Essentially, social psychology’s emphasis is mainly on understanding the causes of social behaviour – on identifying factors that shape our feelings, thoughts and behaviour in social situations (Baron & Byrne, 2000). For example, some of the questions that will be answered in this topic are: Why do human beings act so aggresively and violently towards each other? Why are we attracted to certain people and not others? What motivates us to help others? These questions and more form the core of social psychology. As we discuss the various topics within social psychology, you will become aware of the deep, yet hidden influence socialisation that has on our social behaviour.
Social Influence: Conformity and Obedience
The society and culture in which we grew up in has a deep influence on our behaviour. Society and culture teaches us to believe certain things, feel certain ways and act accordingly. However, the majority of us are largely unaware of the strong influence society and culture play in our lives and in the way we behave, so much so that we find it difficult to recognise them. In this section, we will discuss two kinds of social influence: conformity and obedience.
Imagine that you have volunteered to participate in a psychology experiment on perception. You find yourself in a room with six other participants. First, all of you are shown a card containing three lines labeled A, B and C, and are asked to choose the line that is the closest in length to line X (please refer to figure 10.1). You are then asked one by one to say your answers out loud. At first everyone agrees on the correct answer. However, on the third trial (third card), the first participant responds with an obviously incorrect answer. You know that line A is correct, but she says line B. When the second, third, fourth and fifth participants also say line B, you really start to wonder whether you are wrong and maybe they are right. What do you think you would do at this point in the experiment? Would you stick to your initial answer, line A, or would you go along with the group, conform, and say line B as well?
In the original version of this experiment conducted by Solomon Asch (1951), six participants were actually actors or helpers of the experimenter who were asked to answer incorrectly on the third trial. The actual purpose of the experiment was to investigate the degree of conformity, or changing one’s behaviour as a result of real or imagined group pressure. More than one-third of Asch’s participants conformed and agreed with the group’s obviously wrong answer. Why would so many people conform? To the spectator, conformity is often difficult to understand, and even the person who conforms has a tough time explaining his/her behaviour. It is possible to understand conformity better by exploring three factors – normative social influence, informational social influence, and the role of reference groups.
(a) Normative social influence:
Have you ever asked a friend what he/she is wearing to a party or watched what other people are doing at the party so that you too can follow? Such behaviour reflects your desire to conform and the power of normative social influence. Norms are society’s definition of how we should behave. Normative social influence refers to conformity to group pressure out of a need for approval and acceptance by the group.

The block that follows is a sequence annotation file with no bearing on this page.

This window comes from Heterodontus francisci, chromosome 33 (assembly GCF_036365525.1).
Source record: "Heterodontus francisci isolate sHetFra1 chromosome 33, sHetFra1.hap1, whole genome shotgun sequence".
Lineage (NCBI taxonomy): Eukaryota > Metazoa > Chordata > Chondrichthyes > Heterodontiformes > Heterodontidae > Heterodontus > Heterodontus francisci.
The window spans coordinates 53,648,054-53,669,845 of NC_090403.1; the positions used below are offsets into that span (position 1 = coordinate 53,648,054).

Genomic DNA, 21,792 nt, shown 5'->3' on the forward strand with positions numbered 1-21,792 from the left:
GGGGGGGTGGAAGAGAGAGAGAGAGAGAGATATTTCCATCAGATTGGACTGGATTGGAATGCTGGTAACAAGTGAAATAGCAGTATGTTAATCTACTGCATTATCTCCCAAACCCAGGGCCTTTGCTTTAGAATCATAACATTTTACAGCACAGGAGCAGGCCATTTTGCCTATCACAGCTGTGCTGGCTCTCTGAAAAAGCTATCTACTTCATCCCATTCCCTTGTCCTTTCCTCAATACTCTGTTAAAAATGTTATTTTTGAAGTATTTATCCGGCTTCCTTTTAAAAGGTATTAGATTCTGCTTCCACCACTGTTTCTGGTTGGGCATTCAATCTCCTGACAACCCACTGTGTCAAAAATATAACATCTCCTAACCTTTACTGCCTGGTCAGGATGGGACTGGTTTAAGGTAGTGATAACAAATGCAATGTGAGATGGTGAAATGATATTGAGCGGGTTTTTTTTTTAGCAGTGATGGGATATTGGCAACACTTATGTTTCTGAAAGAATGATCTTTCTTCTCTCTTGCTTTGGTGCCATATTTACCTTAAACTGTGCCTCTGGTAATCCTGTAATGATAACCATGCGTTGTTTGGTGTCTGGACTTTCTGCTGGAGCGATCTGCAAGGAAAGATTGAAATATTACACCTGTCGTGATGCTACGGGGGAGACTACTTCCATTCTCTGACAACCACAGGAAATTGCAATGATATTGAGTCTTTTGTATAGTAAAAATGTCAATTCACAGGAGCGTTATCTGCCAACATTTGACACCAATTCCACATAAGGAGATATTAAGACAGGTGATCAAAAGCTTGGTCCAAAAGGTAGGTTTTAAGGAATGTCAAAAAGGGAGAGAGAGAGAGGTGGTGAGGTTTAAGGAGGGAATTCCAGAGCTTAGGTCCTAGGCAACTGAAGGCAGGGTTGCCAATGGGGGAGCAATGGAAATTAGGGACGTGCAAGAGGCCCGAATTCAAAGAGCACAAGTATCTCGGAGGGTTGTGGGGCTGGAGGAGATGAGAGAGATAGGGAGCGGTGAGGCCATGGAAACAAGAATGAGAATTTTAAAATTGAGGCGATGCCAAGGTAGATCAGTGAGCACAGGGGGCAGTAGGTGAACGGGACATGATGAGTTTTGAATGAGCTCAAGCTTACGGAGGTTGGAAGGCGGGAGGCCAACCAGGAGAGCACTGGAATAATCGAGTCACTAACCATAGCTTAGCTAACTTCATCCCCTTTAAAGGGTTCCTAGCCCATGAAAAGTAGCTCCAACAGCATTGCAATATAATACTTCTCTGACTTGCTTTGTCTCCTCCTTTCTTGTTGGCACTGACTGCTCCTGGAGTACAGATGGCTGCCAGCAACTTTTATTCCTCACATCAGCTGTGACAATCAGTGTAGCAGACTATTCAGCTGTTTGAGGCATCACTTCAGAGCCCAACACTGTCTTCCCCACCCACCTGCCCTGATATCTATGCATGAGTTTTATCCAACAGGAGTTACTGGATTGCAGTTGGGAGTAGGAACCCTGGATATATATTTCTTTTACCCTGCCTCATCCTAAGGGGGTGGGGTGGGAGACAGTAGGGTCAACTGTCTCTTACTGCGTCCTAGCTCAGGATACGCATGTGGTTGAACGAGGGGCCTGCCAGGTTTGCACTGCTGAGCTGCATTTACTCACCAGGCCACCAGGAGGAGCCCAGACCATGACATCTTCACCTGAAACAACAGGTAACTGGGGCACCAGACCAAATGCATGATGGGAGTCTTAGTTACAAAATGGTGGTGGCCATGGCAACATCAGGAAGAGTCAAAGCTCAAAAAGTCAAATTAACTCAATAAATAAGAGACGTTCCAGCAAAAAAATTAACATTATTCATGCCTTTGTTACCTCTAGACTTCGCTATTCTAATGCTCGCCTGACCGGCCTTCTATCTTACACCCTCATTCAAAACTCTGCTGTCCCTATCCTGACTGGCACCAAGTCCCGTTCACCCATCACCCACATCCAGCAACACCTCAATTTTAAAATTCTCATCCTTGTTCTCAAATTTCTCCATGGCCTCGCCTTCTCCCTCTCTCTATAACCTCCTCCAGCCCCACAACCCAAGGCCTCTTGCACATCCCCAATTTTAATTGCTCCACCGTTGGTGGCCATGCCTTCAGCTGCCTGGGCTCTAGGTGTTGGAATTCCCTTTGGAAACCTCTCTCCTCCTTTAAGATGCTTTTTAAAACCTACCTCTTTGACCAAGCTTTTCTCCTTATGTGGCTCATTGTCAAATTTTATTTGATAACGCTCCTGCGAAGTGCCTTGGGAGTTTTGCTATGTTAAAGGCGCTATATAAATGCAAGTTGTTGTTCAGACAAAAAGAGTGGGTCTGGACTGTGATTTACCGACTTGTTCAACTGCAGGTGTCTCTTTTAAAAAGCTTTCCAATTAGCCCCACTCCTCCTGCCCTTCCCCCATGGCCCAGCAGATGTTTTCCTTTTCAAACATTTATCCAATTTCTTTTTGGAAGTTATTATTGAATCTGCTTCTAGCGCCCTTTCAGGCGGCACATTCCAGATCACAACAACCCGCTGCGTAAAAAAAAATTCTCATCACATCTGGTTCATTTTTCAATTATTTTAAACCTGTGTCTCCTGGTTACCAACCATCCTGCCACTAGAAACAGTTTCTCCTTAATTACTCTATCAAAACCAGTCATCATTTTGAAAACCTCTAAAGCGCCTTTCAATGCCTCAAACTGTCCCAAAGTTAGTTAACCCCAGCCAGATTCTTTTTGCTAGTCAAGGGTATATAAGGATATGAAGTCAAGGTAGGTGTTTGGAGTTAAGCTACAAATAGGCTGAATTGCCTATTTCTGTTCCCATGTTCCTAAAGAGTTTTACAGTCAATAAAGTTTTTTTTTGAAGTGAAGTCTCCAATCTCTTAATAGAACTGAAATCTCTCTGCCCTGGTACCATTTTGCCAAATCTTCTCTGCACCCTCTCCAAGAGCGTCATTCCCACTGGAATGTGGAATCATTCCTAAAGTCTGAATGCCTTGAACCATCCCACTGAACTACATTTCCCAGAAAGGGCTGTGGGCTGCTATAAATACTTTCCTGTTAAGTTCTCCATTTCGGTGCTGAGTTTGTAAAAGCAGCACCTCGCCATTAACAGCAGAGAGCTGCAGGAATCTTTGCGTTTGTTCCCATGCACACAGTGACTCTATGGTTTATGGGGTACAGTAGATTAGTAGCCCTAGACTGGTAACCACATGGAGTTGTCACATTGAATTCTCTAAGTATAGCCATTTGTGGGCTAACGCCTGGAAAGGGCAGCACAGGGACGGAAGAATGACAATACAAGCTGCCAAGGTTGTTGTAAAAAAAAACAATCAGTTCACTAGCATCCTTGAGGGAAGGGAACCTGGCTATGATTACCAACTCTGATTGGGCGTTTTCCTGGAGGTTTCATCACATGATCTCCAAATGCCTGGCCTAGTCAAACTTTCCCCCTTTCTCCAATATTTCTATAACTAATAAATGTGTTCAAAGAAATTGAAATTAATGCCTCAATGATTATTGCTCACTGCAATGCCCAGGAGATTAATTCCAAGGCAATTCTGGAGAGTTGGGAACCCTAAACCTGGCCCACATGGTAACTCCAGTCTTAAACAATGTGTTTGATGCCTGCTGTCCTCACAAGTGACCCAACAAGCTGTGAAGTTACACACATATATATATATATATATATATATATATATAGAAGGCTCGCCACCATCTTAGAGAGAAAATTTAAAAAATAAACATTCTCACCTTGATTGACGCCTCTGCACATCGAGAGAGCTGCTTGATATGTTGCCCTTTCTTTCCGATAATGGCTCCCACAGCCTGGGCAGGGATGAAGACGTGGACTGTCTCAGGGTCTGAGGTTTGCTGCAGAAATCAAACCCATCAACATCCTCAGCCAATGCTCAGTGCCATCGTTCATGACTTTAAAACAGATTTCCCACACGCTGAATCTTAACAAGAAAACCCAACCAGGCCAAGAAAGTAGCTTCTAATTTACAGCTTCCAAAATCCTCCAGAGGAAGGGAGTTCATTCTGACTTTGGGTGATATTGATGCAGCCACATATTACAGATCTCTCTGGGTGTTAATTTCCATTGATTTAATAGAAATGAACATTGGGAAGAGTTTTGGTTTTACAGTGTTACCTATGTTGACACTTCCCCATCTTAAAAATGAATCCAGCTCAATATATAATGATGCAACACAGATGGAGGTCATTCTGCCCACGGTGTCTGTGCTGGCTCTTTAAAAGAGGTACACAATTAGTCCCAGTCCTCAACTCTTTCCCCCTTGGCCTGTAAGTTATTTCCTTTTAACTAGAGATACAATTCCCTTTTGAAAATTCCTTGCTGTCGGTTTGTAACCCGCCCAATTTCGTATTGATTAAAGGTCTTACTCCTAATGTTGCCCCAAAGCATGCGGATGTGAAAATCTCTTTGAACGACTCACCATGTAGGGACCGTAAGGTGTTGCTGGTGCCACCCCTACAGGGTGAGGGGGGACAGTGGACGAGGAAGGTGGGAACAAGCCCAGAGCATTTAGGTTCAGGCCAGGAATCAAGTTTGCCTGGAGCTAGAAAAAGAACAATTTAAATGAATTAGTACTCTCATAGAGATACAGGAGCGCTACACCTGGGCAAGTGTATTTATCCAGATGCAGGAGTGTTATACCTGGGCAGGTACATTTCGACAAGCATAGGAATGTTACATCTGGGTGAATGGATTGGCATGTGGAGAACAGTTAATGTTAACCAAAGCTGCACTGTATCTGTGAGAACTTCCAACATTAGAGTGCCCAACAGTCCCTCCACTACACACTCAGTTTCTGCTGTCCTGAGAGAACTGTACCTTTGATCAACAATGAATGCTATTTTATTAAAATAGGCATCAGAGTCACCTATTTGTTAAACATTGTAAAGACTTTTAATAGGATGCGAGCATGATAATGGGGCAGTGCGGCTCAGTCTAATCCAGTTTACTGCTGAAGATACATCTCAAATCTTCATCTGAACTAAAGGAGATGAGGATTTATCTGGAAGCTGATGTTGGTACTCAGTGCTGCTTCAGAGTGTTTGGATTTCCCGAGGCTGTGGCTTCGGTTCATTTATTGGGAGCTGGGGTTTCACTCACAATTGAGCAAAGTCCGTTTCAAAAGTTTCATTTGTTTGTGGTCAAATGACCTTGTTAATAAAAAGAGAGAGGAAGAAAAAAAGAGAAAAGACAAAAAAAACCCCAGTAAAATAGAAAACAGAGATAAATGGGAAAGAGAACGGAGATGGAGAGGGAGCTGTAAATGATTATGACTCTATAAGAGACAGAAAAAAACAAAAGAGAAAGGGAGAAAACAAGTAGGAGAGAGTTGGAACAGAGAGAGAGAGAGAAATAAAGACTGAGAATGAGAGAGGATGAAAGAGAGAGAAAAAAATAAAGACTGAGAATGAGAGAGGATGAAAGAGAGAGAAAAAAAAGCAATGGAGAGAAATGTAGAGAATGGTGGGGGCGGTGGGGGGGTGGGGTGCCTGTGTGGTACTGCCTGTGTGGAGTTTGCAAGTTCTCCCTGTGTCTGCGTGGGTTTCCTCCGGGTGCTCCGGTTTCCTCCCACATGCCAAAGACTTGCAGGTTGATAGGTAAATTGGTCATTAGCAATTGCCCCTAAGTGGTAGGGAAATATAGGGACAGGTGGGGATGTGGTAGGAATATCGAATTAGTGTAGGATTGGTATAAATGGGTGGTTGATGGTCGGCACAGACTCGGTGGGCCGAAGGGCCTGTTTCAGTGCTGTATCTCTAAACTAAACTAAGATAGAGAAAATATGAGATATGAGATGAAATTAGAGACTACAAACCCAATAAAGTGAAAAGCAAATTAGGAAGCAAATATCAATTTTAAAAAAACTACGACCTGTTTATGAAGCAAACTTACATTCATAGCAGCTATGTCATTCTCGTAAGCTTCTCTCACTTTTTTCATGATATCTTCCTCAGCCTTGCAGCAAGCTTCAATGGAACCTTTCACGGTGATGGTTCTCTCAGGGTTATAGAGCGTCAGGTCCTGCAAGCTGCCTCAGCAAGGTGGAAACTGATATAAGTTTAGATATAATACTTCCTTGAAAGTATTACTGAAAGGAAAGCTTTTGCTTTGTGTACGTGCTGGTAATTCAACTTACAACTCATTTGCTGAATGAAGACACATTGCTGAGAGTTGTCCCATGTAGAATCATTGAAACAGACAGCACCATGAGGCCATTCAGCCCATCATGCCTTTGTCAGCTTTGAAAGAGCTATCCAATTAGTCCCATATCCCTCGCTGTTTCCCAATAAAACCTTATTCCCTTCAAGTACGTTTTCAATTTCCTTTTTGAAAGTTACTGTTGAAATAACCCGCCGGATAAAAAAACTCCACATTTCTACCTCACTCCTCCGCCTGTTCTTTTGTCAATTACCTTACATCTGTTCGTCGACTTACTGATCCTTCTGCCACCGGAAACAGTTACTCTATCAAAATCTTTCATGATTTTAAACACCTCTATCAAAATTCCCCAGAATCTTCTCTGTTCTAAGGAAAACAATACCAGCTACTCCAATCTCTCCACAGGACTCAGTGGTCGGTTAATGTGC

(b) Informational social influence:
Have you ever purchased anything simply because of a friend’s recommendation? In this case, you conformed not to gain their approval, but rather because you assume that they have more information than you. Informational social influence refers to conformity to group pressure out of a need for direction and information. Many governments realise the importance of information in social influence and generally maintain strict control over the information that is available to the masses.
(c) Reference groups:
We have a tendency to conform to people we admire and like. This is why millions of dollars are paid to celebrities to endorse certain products because advertisers realise the power of reference groups (Davis & Palladino, 2000).
Obedience can be defined as a type of social influence in which an individual follows direct commands, usually from someone in a position of authority. Imagine you have volunteered to participate in a psychology experiment on the effects of punishment on learning. You are randomly assigned to either the role of teacher or learner. Your role is teacher. As a teacher, you are instructed by the experimenter to give electric shocks to the learner when the wrong answer is given. The electric shocks start with 15 volts and go up to 450 volts which is extremely painful, but causes no permanent damage to the recipient. Do you think you would follow the experimenter’s instructions and give electric shocks right up to 450 volts?
In the original version of this experiment conducted by Stanley Milgram (1963), 26 out of 40 people obeyed Milgram and gave shocks to the learners right up to 450 volts. Of course, the shocks were fake and the learners were all actors. However, this goes to show that because we have been socialised to obey authority figures, we are willing to go so far as to harm a complete stranger. This is the power of social influence.
What are the factors that influence obedience? Researchers have found that there are a few factors that lead people to absolute obedience:
(i) Holding the authority figures responsible instead of themselves
(ii) Accepting that the behaviour they are engaged in is routine
(iii) Avoiding being rude or offending authority figures
(iv) The tendency to obey simple commands first and then feeling obliged to follow more difficult commands later – a process called entrapment or foot-in-the-door phenomenon.